Permaculture is applied observation of nature and a  design process for creating sustainable living  systems on your land.  It matters not if your land happens to be a suburban home in Santa Barbara, Ca, a rural farm in the Imo State of Nigeria or the second story of a three-flat on the south side of  Chicago.

Permaculture is sustainability by design before sustainability by device.   Observing patterns in nature is  really no more than common sense.  If we apply this common sense to our post modern lives we will save time and money and be better informed on which appropriate technologies we really need.

 

8th Grader to install Rainwater Garden at School!

Earthroots is honored to be providing on campus ecological education at the Journey School in Aliso Viejo as one of their Green Partners.

OC Register Article
Aliso Viejo Patch Article
CBS 2 News Clip

8th Grade Student, Cyriene Adams inspired to design and install 

Rainwater harvesting demonstration Site
at Journey School a Public Charter Elementary School in Aliso Viejo, CA
Installation date: March 26th and 27th

Journey Parents and community Volunteers are invited to help  . . . 

Inspired by Brad Lancaster’s, (Author of Rainwater Harvesting for Drylands and Beyond) presentation last year, one 8th Grade Journey Student, Cyriene Adams, has decided to create a rainwater harvesting installation on her elementary school campus. She’s currently receiving weekly one-on-one support with her Rainwater Harvesting project by Jodi Levine, director of Earthroots.
Cyriene measured and calculated how much rainwater falls on the school’s office that is currently being ineffectively washed down the drain. The goal of her project is to get as much water as possible absorbed into the soil to hydrate local native plants which will beautify the school entrance while offering habitat and food to local bees, butterflies, lizards and other creatures.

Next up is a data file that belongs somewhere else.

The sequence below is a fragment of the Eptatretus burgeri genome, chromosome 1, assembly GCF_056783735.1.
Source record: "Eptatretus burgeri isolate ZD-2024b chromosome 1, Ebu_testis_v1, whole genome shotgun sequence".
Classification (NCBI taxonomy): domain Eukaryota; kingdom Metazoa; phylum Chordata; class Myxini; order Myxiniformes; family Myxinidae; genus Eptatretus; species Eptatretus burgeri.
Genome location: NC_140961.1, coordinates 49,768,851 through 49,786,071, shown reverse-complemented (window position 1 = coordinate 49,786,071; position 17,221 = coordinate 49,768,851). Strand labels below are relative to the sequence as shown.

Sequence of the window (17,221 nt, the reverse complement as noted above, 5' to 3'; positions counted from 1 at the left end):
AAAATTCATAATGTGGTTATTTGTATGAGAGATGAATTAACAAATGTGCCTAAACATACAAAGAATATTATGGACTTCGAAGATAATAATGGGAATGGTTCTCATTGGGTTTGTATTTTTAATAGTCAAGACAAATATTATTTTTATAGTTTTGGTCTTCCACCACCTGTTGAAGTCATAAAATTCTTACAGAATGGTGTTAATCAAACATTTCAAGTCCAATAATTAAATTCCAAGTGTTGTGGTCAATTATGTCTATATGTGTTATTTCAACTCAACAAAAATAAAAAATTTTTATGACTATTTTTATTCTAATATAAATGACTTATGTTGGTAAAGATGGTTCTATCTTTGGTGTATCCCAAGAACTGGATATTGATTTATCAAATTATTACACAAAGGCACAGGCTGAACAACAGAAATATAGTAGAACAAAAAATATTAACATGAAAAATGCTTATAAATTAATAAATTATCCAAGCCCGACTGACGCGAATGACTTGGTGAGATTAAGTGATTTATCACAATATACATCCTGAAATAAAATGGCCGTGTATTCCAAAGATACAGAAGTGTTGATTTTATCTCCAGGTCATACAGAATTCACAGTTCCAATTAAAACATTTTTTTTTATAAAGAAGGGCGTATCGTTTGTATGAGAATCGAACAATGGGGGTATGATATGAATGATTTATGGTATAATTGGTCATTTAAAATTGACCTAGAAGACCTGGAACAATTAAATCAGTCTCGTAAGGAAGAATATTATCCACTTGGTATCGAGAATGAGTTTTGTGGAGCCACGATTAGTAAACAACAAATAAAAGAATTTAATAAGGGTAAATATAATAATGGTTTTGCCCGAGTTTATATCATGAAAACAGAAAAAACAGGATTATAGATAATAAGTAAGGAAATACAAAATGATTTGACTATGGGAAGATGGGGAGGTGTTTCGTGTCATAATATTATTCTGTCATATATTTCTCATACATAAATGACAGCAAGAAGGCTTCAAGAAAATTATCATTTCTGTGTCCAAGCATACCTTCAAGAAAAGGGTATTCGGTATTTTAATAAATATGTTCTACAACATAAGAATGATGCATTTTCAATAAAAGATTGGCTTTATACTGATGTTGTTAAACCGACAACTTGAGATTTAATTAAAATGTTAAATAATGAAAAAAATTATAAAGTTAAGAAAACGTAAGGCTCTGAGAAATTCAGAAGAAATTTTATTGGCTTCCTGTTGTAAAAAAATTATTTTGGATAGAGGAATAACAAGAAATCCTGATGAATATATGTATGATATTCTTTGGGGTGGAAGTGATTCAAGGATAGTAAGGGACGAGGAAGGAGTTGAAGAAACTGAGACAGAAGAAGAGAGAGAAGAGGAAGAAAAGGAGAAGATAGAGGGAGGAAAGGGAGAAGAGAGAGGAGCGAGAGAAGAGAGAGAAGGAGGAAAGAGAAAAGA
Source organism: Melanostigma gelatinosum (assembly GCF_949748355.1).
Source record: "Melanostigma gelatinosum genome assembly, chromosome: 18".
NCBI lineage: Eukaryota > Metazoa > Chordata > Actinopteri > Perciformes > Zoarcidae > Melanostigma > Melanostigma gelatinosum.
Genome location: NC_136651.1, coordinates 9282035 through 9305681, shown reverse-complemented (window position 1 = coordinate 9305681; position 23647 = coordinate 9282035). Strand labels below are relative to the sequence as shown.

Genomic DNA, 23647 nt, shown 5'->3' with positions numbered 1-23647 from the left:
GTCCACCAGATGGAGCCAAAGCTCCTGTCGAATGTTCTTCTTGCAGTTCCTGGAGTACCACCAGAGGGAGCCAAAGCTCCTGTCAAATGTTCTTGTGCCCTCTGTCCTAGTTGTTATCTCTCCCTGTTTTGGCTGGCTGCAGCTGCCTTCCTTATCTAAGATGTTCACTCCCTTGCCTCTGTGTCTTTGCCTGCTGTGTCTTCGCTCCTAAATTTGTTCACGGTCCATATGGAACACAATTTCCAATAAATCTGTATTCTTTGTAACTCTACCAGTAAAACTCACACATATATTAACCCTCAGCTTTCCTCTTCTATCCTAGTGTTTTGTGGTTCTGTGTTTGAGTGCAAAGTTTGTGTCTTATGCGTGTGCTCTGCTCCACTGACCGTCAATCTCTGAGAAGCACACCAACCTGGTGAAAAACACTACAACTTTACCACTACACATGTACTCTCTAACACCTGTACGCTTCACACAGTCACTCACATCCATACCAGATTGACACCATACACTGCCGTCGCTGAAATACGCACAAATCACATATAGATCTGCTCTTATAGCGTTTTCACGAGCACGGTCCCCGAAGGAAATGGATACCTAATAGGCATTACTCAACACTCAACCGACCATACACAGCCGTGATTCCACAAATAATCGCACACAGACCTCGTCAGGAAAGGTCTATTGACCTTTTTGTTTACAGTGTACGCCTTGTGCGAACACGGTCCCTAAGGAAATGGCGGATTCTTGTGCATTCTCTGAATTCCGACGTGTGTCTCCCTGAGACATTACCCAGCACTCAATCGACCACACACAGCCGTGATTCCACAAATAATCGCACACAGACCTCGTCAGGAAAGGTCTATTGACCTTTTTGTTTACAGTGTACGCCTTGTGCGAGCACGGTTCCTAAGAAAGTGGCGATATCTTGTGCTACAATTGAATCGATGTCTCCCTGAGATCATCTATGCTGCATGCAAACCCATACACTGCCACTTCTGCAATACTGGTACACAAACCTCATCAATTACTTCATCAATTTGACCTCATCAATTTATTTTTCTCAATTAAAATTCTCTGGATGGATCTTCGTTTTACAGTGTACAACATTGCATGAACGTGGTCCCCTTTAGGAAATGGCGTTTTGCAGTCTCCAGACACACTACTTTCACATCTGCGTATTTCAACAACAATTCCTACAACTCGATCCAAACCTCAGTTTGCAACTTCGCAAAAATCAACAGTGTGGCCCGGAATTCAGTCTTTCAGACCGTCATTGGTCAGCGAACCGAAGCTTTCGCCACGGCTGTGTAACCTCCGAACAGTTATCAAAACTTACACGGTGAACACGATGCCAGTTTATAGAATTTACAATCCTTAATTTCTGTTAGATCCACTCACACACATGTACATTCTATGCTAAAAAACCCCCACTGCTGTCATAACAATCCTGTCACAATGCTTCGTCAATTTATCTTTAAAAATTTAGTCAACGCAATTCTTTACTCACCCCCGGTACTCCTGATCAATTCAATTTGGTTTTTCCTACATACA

The installation of Cyriene’s design will be March 26 & 27 by 5th grade Journey School students, parent and community volunteers to include SOKA interns and Earthroots staff.  The group will dig a mulch basin to accommodate overflow rainwater from two roofs at the front of the school. 

“This project is changing lives and improving the environment around campus,”
 says Jodi Levine. Hundreds of people each day walk through this area of campus. It has not been effectively irrigated for years and needs more water. Instead of bringing in water from the city – one brilliant student, with support from Michelle Spieker, her 8th grade teacher Mr. Martin and Journey School administration & her mentor, Jodi Levine - Cyriene is demonstrating how we can all live in better balance with natural water flow. She is an incredible inspiration to her peers and elders alike
.

Parents and Community Volunteers welcome.  Please go to www.journeyschool.net for more information.